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The Life and Correspondence of Robert Southey
Robert Southey to Grosvenor C. Bedford, 1 March 1820

Vol. I Contents
Early Life: I
Early Life: II
Early Life: III
Early Life: IV
Early Life: V
Early Life: VI
Early Life: VII
Early Life: VIII
Early Life: IX
Early Life: X
Early Life: XI
Early Life: XII
Early Life: XIII
Early Life: XIV
Early Life: XV
Early Life: XVI
Early Life: XVII
Ch. I. 1791-93
Ch. II. 1794
Ch. III. 1794-95
Ch. IV. 1796
Ch. V. 1797
Vol. II Contents
Ch. VI. 1799-1800
Ch. VII. 1800-1801
Ch. VIII. 1801
Ch. IX. 1802-03
Ch. X. 1804
Ch. XI. 1804-1805
Vol. III Contents
Ch. XII. 1806
Ch. XIII. 1807
Ch. XIV. 1808
Ch. XV. 1809
Ch. XVI. 1810-1811
Ch. XVII. 1812
Vol. IV Contents
Ch. XVIII. 1813
Ch. XIX. 1814-1815
Ch. XX. 1815-1816
Ch. XXI. 1816
Ch. XXII. 1817
Ch. XXIII. 1818
Ch. XXIV. 1818-1819
Vol. IV Appendix
Vol. V Contents
Ch. XXV. 1820-1821
Ch. XXVI. 1821
Ch. XXVII. 1822-1823
Ch. XXVIII. 1824-1825
Ch. XXIX. 1825-1826
Ch. XXX. 1826-1827
Ch. XXXI. 1827-1828
Vol. V Appendix
Vol. VI Contents
Ch. XXXII. 1829
Ch. XXXIII. 1830
Ch. XXXIV. 1830-1831
Ch. XXXV. 1832-1834
Ch. XXXVI. 1834-1836
Ch. XXXVII. 1836-1837
Ch. XXXVIII. 1837-1843
Vol. VI Appendix
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“March 1. 1820.
“My dear G.,

“Though I never examined an account in my life (holding it a less evil to be cheated than to cast up long sums, and fret myself about l. s. d.), yet I think
there is an error in yours, for you have not debited me for the Westminster subscription, which must surely have been paid within the last three months.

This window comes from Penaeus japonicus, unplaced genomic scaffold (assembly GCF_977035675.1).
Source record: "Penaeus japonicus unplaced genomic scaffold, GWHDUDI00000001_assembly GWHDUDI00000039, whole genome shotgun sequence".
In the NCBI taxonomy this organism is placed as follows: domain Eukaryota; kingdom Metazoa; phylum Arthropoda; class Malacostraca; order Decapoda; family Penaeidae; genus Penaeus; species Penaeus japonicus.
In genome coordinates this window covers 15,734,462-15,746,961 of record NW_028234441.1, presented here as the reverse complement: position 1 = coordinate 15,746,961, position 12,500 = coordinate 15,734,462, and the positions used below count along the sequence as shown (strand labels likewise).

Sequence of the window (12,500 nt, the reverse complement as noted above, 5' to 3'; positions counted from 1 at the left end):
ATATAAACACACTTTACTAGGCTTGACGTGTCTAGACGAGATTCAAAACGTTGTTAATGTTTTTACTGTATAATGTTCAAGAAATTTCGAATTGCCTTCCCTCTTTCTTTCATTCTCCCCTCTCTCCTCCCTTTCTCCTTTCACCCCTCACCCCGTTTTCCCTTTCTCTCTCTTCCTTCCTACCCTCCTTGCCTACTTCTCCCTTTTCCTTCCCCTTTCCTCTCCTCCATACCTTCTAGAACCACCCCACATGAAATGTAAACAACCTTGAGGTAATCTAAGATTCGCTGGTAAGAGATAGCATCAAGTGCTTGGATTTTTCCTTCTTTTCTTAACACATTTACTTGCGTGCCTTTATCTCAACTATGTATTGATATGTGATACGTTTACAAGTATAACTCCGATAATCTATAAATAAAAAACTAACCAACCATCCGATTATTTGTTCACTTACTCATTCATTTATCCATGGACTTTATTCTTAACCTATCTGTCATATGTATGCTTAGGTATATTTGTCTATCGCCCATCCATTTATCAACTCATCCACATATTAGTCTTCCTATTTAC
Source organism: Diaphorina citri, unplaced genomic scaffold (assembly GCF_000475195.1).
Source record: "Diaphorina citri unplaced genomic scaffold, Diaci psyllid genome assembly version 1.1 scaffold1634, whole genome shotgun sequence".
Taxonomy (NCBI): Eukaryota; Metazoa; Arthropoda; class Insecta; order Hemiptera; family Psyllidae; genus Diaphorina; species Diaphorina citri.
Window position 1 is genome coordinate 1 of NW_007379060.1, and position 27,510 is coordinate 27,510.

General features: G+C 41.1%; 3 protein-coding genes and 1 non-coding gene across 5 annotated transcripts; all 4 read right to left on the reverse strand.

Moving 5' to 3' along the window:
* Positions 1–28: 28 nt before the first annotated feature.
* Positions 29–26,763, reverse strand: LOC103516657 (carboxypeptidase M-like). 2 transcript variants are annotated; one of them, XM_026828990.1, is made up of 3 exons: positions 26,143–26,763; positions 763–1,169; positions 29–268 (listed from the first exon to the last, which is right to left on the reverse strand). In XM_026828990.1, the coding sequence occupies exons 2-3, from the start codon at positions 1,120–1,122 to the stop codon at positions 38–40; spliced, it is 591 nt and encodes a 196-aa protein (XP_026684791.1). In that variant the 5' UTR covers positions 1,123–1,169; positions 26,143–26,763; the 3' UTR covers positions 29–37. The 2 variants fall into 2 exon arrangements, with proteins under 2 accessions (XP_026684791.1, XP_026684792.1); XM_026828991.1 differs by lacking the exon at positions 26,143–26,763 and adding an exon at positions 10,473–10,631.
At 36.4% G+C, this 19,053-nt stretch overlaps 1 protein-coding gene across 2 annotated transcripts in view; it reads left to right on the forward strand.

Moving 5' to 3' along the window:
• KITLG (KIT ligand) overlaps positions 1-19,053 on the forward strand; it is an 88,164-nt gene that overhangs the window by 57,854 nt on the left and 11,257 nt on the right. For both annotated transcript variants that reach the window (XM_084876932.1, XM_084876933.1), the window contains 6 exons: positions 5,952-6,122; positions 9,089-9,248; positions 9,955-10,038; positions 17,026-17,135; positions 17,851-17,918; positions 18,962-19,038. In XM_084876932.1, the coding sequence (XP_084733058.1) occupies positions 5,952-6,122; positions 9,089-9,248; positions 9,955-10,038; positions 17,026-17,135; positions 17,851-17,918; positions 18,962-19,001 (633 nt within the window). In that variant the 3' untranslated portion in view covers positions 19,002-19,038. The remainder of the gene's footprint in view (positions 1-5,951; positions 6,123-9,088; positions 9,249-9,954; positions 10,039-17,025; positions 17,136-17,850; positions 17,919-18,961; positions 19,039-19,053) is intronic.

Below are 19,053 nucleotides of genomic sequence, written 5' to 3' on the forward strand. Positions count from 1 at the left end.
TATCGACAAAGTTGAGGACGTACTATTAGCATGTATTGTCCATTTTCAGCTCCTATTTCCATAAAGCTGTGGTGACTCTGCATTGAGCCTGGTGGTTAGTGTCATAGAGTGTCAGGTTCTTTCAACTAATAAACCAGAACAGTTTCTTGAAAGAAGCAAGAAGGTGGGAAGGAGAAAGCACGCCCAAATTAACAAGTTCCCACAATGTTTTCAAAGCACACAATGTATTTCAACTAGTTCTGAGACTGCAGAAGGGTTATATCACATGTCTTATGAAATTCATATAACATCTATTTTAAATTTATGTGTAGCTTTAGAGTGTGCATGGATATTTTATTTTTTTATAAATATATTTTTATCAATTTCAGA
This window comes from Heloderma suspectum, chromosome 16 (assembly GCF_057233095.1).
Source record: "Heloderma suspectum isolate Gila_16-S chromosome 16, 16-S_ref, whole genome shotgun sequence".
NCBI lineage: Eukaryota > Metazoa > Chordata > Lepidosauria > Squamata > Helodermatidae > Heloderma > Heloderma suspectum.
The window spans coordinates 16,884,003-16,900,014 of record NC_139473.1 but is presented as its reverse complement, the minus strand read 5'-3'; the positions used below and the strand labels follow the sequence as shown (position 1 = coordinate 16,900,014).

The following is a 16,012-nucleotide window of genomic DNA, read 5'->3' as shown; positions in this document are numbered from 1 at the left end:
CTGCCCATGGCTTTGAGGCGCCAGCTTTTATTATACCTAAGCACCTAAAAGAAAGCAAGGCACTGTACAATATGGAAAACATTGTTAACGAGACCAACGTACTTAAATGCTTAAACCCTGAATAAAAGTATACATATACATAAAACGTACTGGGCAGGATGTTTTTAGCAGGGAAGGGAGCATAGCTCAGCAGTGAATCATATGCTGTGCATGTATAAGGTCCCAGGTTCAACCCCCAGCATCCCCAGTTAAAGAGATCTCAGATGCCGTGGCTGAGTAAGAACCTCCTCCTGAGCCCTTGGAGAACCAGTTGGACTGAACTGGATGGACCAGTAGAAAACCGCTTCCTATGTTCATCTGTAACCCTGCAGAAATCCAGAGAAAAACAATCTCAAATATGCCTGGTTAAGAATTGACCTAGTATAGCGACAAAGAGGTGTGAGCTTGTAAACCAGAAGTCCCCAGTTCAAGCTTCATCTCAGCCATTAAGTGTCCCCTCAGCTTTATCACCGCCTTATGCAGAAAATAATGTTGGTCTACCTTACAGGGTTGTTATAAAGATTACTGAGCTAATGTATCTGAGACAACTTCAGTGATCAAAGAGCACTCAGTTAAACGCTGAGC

“I thank you for your solicitude concerning my readiness to give. But you do not know when I turn a deaf ear. The case of poor Page’s family is the only one in which I had not a cogent motive; there, perhaps, there was no better one than a regard to appearances—a tax to which I have paid less in the course of my life than most other persons. My unhappy brother Edward has at least the virtue of being very considerate in his demands upon me. They come seldom, and are always trifling. At present he is ill, perhaps seriously so. All that can be done for him is to take care that he may not want for necessaries while in health, nor for comforts (as far as they can be procured) when health fails him.

“In John Morgan’s case I acted from the double motive of good will towards him and his wife, and of setting others an example,—which has had its effect. There was an old acquaintance there; and for the sake of his mother, at whose table I have been a frequent guest, I would have done more for him than this, had it been in my power.

“People imagine that I am very rich, that I have great interest with Government, and that my patronage in literature is sufficient to make an author’s fortune, and to introduce a poet at once into full celebrity.

Turner is about to take an opinion concerning my claims, both in law and in equity, to the Somersetshire Estates. Were I to recover them, I should
have great satisfaction in resigning my pension. The Laureateship I would keep as a feather, and wear it as Fluellen did his leek.

“Last night I finished the Life of Wesley; but I have outrun the printer as well as the constable, and it may be four or five weeks before he comes up to me. Now I go dens et unguis to my Carmen, which, if I do not like when it is done, why I will even skip the task, and prepare for the coronation. Alas! the birthdays will now be kept; learn for me on what days, that I may be ready in time. I do not know why you are so anxious for rhyme. The rhythm of my Congratulatory Odes is well suited for lyrical composition; and the last poem which I sent you was neither amiss in execution, nor inappropriate in subject. God bless you!

R. S.”